PHP: Security Perspective

--Originally published at TC2027 – Will It Blog?

Through this semester one of my goals was to learn php and hopefully understand how the backed of an application worked, it also resulted convenient because I had a course on Web development and I though I would be using it on my project for that class.

But at the end I heard from colleagues and forums how it was a pretty unruly/insecure language and through the course we once used this framework called CakePHP. That was my first approach ever to MVC arquitechture. I didn’t like it, it was confusing and it was after watching 2 tutorials that I started understanding what was going on. There are also other php frameworks like lavarel that offer a more elegant way of writing code but I think the thing is that one must understand or have an idea of the language the framework is using.


So I started reading this guide of crude php and what surprised me the most was this part mentioned when covering the part of sessions inside php.

Session fixation describes an attack vector in which a malicious third-party sets (i.e. fixes) the session identifier (SID) of a user, and is thus able to access that user’s session.

And they proceed to mention other things like not to store sensitive information on a cookie, md5 hashing (to “increase” security on data exchange) and other stuff, but I was still worried about the security involved when using this language. What I want to cover is the vulnerabilities that the language has and what I think is the reason that it is so rejected by many developers.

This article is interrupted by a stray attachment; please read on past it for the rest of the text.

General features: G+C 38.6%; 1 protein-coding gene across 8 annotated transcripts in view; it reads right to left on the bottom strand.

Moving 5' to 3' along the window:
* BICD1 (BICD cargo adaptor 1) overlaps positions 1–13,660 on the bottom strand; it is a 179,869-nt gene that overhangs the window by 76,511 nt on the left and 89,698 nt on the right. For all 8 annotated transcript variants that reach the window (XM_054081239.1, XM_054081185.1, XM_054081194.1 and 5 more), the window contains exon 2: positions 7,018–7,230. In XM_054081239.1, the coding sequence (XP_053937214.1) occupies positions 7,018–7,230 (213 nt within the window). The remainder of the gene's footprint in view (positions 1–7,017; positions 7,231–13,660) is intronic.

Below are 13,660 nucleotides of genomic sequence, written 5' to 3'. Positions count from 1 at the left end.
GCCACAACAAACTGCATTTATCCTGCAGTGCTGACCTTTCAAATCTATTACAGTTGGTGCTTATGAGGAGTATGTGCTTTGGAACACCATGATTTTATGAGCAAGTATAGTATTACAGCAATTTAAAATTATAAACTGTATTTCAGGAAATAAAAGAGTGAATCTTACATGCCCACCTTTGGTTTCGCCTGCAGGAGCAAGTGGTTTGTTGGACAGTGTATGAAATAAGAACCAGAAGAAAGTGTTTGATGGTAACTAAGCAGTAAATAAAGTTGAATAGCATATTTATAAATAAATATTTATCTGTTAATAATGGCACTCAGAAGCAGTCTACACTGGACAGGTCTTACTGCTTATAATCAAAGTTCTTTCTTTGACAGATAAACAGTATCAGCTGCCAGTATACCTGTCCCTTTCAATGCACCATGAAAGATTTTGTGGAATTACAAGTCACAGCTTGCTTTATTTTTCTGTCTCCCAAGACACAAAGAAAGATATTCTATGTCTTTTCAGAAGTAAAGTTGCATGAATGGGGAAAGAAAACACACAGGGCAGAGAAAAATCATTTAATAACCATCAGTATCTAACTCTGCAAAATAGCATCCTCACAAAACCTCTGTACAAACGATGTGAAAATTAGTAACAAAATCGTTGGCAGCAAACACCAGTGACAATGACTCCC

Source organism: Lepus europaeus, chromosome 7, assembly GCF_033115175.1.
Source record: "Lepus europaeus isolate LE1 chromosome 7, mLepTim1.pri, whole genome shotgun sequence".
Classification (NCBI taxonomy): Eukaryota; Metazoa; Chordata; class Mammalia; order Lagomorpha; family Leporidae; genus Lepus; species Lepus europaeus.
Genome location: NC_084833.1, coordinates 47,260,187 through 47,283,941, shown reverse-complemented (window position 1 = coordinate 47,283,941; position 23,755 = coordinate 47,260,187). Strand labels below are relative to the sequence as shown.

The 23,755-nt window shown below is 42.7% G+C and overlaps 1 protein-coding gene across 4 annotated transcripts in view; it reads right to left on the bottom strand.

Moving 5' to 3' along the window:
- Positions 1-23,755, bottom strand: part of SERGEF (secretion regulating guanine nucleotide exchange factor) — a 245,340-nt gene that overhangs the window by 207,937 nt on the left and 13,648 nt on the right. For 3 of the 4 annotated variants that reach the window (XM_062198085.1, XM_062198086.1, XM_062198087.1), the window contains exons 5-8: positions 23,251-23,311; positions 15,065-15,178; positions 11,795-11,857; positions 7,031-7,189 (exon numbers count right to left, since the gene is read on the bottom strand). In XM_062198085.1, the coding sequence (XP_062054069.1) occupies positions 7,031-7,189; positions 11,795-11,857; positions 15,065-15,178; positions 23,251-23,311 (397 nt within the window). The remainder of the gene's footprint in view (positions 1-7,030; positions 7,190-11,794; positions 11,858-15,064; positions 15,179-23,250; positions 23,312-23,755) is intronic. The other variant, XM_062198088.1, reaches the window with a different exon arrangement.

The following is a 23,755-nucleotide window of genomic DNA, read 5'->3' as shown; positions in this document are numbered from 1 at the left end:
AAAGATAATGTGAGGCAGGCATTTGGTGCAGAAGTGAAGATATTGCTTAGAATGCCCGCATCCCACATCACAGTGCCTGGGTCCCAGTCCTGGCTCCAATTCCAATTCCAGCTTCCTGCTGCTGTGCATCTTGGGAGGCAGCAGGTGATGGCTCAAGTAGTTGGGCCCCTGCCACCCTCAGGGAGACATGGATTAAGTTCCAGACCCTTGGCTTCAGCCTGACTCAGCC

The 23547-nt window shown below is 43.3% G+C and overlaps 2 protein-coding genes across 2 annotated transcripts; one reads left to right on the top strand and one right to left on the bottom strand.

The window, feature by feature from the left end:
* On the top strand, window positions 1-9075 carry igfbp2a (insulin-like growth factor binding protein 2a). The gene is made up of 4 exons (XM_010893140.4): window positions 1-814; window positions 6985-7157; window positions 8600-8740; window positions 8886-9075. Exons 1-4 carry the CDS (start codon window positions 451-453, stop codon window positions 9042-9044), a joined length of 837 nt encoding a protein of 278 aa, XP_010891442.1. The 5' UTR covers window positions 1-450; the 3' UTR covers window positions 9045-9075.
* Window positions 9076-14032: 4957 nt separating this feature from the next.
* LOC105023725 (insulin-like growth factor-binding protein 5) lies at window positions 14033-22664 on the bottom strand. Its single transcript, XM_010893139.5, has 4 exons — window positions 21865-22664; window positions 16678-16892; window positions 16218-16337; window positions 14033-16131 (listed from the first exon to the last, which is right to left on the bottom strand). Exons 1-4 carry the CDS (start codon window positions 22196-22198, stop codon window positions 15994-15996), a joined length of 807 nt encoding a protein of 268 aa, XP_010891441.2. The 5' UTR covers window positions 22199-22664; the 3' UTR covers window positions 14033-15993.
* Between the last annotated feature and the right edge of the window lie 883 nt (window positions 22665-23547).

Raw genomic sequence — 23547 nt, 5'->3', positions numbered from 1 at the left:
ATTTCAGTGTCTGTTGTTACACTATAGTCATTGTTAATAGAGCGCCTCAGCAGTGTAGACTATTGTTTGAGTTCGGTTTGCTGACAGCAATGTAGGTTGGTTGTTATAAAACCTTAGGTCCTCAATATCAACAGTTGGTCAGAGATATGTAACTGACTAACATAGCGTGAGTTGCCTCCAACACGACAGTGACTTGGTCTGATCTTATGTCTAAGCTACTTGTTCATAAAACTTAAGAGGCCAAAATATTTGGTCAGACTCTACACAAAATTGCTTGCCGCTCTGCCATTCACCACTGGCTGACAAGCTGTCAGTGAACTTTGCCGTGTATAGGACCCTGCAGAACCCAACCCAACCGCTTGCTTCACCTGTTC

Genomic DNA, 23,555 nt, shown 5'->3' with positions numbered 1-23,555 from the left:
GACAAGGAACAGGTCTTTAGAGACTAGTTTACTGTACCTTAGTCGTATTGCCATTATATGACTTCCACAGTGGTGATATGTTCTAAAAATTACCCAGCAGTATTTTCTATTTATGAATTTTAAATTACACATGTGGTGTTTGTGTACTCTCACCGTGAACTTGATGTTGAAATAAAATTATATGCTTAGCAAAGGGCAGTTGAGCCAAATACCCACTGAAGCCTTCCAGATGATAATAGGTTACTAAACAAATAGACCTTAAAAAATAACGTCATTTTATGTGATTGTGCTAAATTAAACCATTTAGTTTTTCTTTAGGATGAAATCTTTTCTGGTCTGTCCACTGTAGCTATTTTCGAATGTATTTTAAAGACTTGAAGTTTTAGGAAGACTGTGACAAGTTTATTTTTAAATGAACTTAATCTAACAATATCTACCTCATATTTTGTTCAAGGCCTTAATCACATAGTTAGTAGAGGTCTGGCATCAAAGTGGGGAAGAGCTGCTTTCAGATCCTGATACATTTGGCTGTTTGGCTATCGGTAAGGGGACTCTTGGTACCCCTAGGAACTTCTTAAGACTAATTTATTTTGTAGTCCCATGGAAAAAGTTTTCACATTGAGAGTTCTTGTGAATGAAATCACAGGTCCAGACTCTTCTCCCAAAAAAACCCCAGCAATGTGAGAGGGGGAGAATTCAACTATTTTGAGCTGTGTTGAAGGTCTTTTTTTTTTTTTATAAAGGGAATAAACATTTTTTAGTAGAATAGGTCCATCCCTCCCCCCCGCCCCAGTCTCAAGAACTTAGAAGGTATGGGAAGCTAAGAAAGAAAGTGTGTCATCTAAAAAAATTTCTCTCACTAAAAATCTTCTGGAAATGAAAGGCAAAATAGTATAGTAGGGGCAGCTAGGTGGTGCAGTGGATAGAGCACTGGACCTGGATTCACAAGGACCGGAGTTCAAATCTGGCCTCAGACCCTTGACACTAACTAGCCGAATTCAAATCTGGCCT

First of all php comes as a language of back end (server side oriented), created back in 1994 and its meaning was PERLsonal home page as I will call it

it slightly resembles Perl language. As I keep reading Wikipedia I see that php was never intended to be a proper language but a tool that worked as a Common Gate Interface in order to to help communicate the application to a database. Over the years and through several iterations and additions php became the language we know today. The following are a few vulnerabilities which I think are the most serious.

  • Session Fixation

  • SQL Injection

  • Cross-site Scripting

You can look at a more complete list of vulnerabilities here, also explained and also fixes included.

I think that the main issue is that the language  was poorly designed from the start, that’s why it has many security holes. And don’t get me wrong I’m not a php hater nor I’m looking to discourage you to use it, but if right now you are developing using php these are things that must be considered when making an application so that user data or any kind of data doesn’t get compromised.